Zeiss Cinemizer OLED 3D VR Video Glasses Review

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Gaming Performance

Paired with the $289 head tracking accessory, the Cinemizer OLED could—theoretically—be used as gaming device.  The head tracker is about the size of a typical thumb drive and attaches to either of the ear clips. It adds negligible weight and bulk to the Cinemizer, but it does require an additional USB cable and connection to your PC.

Once connected, the Cinemizer OLED + head tracker function as both a screen and a ‘mouse look’ device that can be used for gaming. The Cinemizer OLED supports games compatible with NVIDIA's 3D Vision technology; at E3 it was being shown with Crysis 3 (in 3D). For testing, Crysis 2 (in 3D) was the primary test bed, along with a collection of both 3D and non-3D games, as well as games in other genres.

Paired with the optional eyeshield ($39 - not pictured above) to seal out external visual distractions and the Cinemizer’s built-in stereo sound, you can definitely get “into” your game a little more. But the experience is still a far cry from the promise of the Oculus Rift, and is really more of a novelty than anything else—and not a particularly good one at that (at least from the PC gaming perspective).

The first issue is screen size, which is just too small. Even at E3 the Cinemizer didn’t really feel like it put you “into” the game. And it’s a liability, because as soon as you need to read a HUD, on-screen text, or almost anything else you won’t be able to.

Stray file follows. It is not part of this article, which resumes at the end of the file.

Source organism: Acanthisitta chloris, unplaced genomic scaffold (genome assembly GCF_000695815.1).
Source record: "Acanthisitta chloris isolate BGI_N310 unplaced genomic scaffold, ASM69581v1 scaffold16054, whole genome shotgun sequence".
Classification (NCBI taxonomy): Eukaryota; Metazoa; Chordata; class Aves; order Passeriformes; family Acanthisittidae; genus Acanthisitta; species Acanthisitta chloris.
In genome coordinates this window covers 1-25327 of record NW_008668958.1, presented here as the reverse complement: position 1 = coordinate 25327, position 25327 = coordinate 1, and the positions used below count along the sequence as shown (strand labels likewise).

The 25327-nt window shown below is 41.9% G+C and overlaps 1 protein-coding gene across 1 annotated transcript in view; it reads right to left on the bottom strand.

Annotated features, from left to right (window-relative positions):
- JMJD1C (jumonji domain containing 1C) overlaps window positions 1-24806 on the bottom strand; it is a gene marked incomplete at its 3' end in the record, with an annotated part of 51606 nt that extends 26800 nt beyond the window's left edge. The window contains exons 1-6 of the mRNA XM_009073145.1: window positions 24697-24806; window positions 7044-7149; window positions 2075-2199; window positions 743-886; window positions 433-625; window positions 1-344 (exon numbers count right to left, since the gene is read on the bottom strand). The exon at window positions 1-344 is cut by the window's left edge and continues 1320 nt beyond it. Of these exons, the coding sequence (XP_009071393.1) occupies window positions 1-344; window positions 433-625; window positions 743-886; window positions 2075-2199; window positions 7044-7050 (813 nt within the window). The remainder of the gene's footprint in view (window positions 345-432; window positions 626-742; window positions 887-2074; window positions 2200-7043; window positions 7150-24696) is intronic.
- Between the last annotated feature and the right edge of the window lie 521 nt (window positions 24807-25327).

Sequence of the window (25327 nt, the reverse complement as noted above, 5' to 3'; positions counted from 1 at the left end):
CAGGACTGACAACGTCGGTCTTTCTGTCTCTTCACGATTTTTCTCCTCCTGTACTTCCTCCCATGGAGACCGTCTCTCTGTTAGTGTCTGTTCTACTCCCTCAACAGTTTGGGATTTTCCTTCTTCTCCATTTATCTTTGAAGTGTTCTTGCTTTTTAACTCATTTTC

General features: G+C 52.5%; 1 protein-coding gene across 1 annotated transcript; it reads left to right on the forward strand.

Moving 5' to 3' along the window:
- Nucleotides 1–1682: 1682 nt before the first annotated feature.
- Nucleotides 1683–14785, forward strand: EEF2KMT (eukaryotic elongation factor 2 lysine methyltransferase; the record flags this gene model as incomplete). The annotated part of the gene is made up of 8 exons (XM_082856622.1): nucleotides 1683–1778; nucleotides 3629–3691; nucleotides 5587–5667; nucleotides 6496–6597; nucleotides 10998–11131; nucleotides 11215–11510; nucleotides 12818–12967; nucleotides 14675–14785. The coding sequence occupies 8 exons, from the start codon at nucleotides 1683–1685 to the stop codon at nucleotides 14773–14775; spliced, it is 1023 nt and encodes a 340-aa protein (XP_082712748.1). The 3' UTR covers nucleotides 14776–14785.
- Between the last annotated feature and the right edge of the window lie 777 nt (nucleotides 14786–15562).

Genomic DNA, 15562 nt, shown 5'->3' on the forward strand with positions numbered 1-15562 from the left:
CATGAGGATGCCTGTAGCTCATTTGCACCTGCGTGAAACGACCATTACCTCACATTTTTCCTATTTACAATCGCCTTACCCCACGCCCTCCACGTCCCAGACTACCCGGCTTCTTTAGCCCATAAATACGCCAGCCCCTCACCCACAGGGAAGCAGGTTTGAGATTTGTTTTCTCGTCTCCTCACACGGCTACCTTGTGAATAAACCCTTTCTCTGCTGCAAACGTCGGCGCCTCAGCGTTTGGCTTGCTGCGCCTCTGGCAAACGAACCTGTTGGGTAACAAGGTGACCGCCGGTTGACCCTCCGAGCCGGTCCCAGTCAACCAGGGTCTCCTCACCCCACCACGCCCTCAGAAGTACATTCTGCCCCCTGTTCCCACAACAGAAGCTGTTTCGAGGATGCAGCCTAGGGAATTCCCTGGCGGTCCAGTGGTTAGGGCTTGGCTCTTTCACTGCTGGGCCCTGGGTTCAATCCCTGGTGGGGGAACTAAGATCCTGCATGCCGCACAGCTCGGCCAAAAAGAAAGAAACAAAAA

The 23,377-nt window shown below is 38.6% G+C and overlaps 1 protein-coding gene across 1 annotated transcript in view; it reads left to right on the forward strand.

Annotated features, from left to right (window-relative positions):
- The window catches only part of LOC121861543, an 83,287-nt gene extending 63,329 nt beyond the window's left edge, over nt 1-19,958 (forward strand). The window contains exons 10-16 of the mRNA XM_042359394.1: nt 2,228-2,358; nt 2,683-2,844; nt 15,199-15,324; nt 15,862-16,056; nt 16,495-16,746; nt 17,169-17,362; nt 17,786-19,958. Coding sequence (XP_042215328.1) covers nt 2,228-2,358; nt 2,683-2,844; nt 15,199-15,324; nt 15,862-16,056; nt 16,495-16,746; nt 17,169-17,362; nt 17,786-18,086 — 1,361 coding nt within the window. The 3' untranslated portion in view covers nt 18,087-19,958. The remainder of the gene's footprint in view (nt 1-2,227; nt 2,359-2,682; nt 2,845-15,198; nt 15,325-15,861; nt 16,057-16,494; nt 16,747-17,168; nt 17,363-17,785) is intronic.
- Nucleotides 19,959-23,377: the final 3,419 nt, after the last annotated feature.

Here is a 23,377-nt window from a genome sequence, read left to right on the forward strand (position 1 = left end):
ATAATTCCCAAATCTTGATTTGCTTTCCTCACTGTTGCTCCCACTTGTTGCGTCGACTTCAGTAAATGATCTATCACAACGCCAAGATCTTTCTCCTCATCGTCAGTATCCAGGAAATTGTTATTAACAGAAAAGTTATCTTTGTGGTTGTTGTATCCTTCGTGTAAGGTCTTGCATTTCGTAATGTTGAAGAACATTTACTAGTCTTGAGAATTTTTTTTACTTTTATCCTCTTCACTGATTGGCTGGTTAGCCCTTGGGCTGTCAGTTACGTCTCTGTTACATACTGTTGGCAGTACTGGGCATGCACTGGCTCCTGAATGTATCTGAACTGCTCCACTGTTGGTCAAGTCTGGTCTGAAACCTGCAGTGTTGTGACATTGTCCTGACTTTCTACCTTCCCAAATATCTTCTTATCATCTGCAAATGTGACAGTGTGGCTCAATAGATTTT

Another issue specific to PC gaming is that it’s difficult to glance down and see the keyboard (hey, even the best touch typist needs to occasionally glance down during the heat of a game). This is especially problematic, however, when you need to use a key outside the immediate WASD cluster—pressing ‘M’ for a map or ‘J’ for a journal, example. Even without the optional eyeshield this is awkward at best. (This wouldn’t be an issue with console gaming of course.)

The lesson? Much as Nate Mitchell said in our interview about the Oculus Rift, a compelling ‘VR’ device requires more than slapping a screen on your face and replacing the mouse with head tracking.  

But gaming is at best a secondary function of the Cinemizer OLED. Where it truly shines is watching movies—especially on the go.

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